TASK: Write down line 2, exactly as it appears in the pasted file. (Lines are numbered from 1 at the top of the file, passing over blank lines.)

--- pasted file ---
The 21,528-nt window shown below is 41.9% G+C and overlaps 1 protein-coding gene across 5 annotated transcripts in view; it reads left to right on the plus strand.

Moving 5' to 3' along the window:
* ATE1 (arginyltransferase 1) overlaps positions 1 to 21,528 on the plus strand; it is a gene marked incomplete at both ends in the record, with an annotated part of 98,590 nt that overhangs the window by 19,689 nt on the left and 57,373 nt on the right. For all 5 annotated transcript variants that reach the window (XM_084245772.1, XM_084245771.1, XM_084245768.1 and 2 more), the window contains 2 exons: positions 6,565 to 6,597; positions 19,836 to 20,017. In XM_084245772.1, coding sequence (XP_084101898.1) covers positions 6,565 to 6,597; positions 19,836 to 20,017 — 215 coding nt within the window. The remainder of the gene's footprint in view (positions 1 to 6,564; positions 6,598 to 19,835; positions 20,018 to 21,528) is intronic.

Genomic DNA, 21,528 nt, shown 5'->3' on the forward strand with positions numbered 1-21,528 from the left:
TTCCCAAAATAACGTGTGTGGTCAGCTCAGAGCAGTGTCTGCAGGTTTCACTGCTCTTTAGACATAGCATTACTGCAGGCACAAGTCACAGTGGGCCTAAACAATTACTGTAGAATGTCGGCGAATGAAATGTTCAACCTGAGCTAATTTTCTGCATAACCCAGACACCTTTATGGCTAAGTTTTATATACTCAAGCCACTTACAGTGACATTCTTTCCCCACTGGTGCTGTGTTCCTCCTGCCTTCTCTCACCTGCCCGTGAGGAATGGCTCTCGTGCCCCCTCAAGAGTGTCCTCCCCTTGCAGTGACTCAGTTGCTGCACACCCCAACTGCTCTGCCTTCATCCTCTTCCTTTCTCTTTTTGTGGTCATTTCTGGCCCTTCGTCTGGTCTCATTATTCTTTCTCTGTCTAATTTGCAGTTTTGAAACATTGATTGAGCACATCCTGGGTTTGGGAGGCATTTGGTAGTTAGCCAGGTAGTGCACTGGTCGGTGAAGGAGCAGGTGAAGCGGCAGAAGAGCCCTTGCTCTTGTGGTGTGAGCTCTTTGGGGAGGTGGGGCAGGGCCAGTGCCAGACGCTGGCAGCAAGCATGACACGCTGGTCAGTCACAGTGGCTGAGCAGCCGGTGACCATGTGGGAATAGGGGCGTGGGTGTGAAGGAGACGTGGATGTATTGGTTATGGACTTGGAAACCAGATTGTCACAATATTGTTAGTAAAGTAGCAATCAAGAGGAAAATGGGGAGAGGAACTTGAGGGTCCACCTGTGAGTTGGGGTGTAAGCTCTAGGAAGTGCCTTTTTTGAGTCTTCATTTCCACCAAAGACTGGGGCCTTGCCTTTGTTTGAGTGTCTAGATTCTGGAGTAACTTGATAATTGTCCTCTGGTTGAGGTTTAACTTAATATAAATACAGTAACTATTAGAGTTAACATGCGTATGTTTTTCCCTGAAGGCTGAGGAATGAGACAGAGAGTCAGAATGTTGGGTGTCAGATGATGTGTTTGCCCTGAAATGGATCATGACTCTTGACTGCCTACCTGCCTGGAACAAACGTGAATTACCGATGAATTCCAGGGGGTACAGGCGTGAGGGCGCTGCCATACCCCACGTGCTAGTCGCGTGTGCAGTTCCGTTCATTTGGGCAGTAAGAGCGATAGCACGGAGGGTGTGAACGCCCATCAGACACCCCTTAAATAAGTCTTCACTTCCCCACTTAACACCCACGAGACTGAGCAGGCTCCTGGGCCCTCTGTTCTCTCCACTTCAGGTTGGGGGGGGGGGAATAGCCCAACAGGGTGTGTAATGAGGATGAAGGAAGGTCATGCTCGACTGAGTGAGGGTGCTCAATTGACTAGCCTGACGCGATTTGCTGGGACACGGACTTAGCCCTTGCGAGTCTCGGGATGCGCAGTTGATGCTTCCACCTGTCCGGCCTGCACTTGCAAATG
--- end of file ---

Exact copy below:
Moving 5' to 3' along the window: